• MySQL知识库 :: c
  • Single user mode and connection pool

  • Problem:

    Since MySQL Cluster 6.2 it is possible to use connection pooling with SQL Nodes. This means that these nodes can have 1 or more connections open to cluster, and consequently perform better. However, there is a problem with the Single User Mode when you don't configure at least 1 API or SQL slot in the configuration which does not pooling.

    Solution:

    Setup your cluster configuration so you have a dedicated API (or SQL) slot with hostname and id defined. This API node will actually not run all the time, or at least not activily be part of the production system. It will only serve for administrative tasks.

     ..
     # API/SQL node for administrative tasks.
     [API]
     id = 10
     HostName=dba.mydomain.local
    
     # API/SQL nodes for production
     [API]
     id = 20
     HostName=mysql01.mydomain.local
     [API]
     id = 21
     HostName=mysql01.mydomain.local
     [API]
     id = 22
     HostName=mysql01.mydomain.local
     ..
    

    Setup the MySQL server on mysql01.mydomain.local to use connection pooling:

     [mysqld]
     ndb-connectstring = ndbmgm01.mydomain.local
     ndb-cluster-connection-pool = 3
    

    Setup another MySQL server on dba.mydomain.local, maybe also using different datadir and TCP port to do administrative tasks:

     [mysqld]
     datadir = /var/lib/mysqldba
     port = 3307
     socket = /var/lib/mysqldba/mysql.sock
     ndb-connectstring = nodeid=10,ndbmgm01.mydomain.local
    

    Now you are able to go into single user mode using the Node 10:

     ndb_mgm> ENTER SINGLE USER MODE 10;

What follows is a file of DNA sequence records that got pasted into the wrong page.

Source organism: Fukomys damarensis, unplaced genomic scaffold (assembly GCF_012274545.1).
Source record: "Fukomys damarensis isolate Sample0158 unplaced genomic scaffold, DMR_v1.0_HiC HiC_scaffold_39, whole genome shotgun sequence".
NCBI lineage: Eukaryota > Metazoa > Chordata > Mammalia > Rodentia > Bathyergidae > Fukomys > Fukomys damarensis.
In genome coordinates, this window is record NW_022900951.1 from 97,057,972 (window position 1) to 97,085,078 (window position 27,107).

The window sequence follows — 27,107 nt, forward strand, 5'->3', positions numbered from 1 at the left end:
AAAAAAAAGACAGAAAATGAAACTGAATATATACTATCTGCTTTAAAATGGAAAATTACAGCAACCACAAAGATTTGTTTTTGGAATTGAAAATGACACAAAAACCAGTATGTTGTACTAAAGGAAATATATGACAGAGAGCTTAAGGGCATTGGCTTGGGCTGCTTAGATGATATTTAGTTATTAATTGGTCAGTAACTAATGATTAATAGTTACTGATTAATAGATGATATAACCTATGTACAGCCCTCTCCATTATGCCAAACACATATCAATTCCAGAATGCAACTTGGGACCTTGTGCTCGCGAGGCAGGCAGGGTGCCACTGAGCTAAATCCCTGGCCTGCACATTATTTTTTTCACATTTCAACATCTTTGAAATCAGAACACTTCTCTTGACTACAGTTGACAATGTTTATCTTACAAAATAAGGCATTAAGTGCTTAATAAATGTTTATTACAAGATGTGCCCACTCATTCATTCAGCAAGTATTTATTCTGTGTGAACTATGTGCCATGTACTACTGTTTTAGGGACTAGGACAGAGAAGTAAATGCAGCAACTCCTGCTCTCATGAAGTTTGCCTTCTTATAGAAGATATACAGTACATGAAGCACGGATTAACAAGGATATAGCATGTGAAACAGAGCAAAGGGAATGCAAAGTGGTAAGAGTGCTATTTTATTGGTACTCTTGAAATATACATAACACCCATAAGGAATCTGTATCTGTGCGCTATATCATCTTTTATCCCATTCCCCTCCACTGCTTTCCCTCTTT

Discussion:

    When you don't setup the Cluster with an administrative API node, and you use connection pooling, you can't go into a true single user mode. Suppose you have the following configuration:

     ..
     # API/SQL nodes for production
     [API]
     id = 20
     HostName=mysql01.mydomain.local
     [API]
     id = 21
     HostName=mysql01.mydomain.local
     [API]
     id = 22
     HostName=mysql01.mydomain.local
     ..
    
     ndb_mgm> SHOW;
     ..
     [mysqld(API)]   3 node(s)
     id=20   @10.100.9.6  (mysql-5.1.30 ndb-6.3.20)
     id=21   @10.100.9.6  (mysql-5.1.30 ndb-6.3.20)
     id=22   @10.100.9.6  (mysql-5.1.30 ndb-6.3.20)
    

    The MySQL Server is configured like this:

     [mysqld]
     ndb-cluster-connection-pool=3
    

    The first problem is that when you connect to the MySQL server you get an unpredictable node id:

     mysql_session1> SHOW GLOBAL STATUS LIKE 'Ndb\_cluster\_node\_id';
     +---------------------+-------+
     | Variable_name       | Value |
     +---------------------+-------+
     | Ndb_cluster_node_id | 22    | 
     +---------------------+-------+
    
     mysql_session2> SHOW GLOBAL STATUS LIKE 'Ndb\_cluster\_node\_id';
     +---------------------+-------+
     | Variable_name       | Value |
     +---------------------+-------+
     | Ndb_cluster_node_id | 20    | 
     +---------------------+-------+
    

    If you keep a session open with Node ID 20 for example, and use it to go into single user mode, you have no guarantee that another session will get again that same node id.

    Using the proposed solution, adding an administrative API/SQL Node, you know which Node ID you can and should use. You can then setup a MySQL server which uses this node id and go into single user mode without problems (provided only 1 user connects to that SQL Node). It is probably also a good idea only to start this SQL node when really needed. It also can be used for restoring backups using ndb_restore.